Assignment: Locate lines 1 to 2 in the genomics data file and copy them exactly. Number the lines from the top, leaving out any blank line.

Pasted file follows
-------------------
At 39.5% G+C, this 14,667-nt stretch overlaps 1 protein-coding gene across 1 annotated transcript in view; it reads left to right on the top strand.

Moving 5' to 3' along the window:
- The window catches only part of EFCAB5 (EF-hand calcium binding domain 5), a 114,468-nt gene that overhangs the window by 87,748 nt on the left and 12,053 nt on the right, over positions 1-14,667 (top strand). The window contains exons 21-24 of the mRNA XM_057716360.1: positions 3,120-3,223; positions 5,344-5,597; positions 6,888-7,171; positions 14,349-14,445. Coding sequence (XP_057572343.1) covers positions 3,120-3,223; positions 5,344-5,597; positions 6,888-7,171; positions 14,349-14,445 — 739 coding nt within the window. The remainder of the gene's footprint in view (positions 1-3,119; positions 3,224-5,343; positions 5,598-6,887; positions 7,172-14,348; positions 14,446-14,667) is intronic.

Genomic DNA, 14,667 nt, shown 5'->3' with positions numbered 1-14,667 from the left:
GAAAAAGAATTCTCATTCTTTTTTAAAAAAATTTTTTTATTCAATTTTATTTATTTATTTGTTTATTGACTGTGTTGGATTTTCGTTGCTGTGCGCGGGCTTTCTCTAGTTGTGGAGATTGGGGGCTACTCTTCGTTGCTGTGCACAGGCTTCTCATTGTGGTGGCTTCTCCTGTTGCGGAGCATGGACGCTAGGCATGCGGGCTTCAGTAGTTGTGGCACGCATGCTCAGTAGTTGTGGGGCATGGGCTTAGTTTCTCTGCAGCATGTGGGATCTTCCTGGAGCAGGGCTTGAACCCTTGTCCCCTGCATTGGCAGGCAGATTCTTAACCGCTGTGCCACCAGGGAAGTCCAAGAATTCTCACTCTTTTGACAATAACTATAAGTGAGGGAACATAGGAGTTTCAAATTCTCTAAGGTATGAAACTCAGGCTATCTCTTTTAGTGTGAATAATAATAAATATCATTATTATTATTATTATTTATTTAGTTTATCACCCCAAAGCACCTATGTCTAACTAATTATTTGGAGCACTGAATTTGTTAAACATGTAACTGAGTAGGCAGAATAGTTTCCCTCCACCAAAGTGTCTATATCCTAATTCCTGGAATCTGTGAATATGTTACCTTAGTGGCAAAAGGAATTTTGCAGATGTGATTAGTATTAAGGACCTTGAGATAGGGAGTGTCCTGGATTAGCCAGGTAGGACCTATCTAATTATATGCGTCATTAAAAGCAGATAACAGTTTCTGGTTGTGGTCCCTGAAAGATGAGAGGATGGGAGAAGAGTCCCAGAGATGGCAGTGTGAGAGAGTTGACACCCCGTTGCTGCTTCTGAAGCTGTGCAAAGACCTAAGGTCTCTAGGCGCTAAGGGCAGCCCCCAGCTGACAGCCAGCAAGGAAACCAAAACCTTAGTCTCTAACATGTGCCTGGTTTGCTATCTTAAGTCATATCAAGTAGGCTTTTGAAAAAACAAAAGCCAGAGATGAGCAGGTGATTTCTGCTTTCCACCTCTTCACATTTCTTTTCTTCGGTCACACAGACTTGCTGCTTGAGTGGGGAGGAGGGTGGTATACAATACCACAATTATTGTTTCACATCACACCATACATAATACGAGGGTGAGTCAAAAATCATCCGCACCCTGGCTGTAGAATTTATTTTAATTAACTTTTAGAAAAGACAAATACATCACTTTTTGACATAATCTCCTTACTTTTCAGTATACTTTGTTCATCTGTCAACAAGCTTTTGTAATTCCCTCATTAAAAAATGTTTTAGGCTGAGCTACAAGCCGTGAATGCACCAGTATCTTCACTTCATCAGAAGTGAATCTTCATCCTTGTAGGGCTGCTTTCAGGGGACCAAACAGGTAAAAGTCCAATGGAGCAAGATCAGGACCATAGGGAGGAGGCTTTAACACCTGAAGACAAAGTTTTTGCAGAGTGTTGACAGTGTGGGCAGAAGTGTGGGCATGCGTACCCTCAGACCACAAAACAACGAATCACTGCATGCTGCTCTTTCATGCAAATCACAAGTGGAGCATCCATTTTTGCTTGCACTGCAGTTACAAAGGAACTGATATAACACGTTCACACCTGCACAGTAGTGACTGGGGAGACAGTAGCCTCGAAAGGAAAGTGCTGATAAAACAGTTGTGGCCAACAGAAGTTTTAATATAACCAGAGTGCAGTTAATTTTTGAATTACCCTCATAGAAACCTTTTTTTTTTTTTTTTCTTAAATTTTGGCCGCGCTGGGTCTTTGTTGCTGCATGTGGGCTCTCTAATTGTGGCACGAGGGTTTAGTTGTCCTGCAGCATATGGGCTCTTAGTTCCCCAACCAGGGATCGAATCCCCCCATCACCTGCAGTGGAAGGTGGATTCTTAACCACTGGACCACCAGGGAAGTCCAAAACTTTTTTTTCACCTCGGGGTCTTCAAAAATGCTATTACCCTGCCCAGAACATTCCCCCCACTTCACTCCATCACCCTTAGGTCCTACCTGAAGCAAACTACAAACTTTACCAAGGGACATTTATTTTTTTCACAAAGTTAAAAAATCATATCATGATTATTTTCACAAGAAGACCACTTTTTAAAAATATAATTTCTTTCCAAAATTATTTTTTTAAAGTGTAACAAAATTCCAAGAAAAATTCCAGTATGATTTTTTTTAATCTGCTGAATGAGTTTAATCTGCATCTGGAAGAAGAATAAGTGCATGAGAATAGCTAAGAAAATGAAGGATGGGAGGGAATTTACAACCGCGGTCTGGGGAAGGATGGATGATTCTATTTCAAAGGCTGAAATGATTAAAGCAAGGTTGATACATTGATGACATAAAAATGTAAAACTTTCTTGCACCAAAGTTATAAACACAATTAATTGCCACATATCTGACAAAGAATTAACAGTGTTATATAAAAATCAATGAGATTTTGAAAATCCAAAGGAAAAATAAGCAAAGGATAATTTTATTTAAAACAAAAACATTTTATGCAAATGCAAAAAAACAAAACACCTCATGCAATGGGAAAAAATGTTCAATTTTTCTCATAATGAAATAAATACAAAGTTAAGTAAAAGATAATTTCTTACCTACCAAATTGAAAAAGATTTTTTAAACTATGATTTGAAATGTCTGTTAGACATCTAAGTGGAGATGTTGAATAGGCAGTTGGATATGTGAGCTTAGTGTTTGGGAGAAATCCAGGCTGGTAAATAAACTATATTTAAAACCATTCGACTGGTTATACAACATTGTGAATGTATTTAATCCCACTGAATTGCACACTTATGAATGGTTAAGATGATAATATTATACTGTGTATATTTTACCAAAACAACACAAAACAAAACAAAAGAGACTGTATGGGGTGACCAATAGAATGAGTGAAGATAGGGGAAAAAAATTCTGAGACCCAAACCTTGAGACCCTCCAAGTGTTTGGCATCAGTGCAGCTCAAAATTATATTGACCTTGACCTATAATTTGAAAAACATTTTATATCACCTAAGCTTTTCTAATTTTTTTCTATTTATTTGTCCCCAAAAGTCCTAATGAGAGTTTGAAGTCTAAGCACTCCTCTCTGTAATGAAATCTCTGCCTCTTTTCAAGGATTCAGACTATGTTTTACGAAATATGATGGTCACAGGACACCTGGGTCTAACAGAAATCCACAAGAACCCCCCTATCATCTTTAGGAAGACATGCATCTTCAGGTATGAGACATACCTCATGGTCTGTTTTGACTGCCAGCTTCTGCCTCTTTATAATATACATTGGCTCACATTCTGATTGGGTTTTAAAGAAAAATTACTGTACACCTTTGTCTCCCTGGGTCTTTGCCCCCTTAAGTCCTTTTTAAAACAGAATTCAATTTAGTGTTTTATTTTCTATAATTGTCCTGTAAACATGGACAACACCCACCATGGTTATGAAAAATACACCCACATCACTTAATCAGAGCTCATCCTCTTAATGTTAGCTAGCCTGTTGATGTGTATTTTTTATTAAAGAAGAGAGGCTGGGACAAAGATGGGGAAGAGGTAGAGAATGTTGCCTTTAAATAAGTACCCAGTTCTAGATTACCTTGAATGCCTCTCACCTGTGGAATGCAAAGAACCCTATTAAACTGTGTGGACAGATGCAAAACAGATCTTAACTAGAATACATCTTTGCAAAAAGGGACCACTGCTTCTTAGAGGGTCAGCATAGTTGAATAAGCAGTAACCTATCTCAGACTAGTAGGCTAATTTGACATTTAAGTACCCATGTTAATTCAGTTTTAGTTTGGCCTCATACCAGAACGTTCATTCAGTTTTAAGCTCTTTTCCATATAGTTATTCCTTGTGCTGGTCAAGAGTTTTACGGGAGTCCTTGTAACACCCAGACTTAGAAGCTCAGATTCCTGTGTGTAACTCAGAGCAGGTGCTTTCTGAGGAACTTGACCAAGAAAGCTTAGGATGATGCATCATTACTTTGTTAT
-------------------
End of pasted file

At 39.5% G+C, this 14,667-nt stretch overlaps 1 protein-coding gene across 1 annotated transcript in view; it reads left to right on the top strand.

Moving 5' to 3' along the window: